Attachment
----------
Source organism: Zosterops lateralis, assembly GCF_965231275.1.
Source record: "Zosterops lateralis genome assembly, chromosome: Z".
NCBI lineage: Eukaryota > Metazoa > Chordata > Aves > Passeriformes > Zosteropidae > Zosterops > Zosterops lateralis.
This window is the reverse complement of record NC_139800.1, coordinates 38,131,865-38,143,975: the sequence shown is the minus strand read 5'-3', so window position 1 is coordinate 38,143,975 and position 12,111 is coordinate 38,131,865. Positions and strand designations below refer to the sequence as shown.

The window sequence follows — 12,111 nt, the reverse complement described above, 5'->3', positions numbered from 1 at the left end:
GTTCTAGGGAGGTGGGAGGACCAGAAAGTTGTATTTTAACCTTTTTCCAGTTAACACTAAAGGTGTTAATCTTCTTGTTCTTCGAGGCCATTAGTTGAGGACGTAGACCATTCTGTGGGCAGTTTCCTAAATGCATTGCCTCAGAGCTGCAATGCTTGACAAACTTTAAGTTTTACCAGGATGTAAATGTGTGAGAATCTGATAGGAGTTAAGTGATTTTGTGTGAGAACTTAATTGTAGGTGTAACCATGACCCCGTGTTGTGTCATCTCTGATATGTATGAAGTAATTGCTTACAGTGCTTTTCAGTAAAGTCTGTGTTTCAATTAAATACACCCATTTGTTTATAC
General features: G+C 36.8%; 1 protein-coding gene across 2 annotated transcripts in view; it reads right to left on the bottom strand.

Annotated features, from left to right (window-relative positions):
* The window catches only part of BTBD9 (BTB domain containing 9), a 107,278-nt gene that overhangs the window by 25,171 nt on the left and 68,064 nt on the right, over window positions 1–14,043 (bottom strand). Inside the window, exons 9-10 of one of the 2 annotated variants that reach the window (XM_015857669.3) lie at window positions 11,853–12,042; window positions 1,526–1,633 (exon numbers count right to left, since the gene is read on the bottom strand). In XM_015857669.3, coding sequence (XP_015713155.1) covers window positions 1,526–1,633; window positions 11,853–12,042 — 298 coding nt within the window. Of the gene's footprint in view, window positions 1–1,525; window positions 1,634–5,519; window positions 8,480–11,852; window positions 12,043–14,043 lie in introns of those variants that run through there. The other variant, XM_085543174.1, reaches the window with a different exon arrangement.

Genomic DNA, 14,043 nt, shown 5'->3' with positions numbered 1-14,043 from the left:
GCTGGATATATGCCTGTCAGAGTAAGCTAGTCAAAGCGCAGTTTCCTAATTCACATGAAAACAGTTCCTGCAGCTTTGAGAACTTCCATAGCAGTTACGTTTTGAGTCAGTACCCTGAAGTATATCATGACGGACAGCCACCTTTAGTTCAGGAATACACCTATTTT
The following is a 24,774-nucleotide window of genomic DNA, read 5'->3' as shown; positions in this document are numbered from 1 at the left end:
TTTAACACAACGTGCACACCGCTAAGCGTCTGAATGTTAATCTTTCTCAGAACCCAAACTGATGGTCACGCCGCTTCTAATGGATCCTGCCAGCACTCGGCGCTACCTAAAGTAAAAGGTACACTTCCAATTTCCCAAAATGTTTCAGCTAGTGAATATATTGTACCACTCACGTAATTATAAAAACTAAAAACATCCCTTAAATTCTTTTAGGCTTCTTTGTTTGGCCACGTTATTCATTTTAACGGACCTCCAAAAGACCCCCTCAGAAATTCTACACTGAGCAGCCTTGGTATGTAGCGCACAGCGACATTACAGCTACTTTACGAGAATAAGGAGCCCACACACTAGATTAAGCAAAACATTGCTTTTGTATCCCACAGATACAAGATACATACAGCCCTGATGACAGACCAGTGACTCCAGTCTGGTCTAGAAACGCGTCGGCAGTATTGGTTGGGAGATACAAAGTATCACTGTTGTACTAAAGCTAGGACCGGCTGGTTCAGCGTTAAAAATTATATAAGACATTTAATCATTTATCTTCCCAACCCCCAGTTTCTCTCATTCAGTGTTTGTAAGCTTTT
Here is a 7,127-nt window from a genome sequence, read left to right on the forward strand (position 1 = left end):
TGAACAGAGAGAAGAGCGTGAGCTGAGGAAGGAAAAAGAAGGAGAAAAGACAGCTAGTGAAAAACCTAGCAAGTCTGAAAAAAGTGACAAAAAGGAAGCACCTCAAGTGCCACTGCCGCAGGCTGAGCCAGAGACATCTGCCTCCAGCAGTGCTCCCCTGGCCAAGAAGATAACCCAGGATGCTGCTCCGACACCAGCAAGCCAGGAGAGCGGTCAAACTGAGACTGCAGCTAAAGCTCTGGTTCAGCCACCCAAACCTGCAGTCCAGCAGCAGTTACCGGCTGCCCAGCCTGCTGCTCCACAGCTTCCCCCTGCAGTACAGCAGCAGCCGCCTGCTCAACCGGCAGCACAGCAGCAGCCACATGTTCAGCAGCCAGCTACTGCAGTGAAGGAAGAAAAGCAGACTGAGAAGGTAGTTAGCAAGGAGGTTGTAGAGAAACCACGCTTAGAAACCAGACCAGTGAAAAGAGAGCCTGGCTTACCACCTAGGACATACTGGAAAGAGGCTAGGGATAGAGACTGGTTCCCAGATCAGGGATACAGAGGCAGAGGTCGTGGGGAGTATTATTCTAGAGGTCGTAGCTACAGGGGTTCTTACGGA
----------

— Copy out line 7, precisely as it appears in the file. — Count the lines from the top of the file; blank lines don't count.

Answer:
General features: G+C 36.8%; 1 protein-coding gene across 2 annotated transcripts in view; it reads right to left on the bottom strand.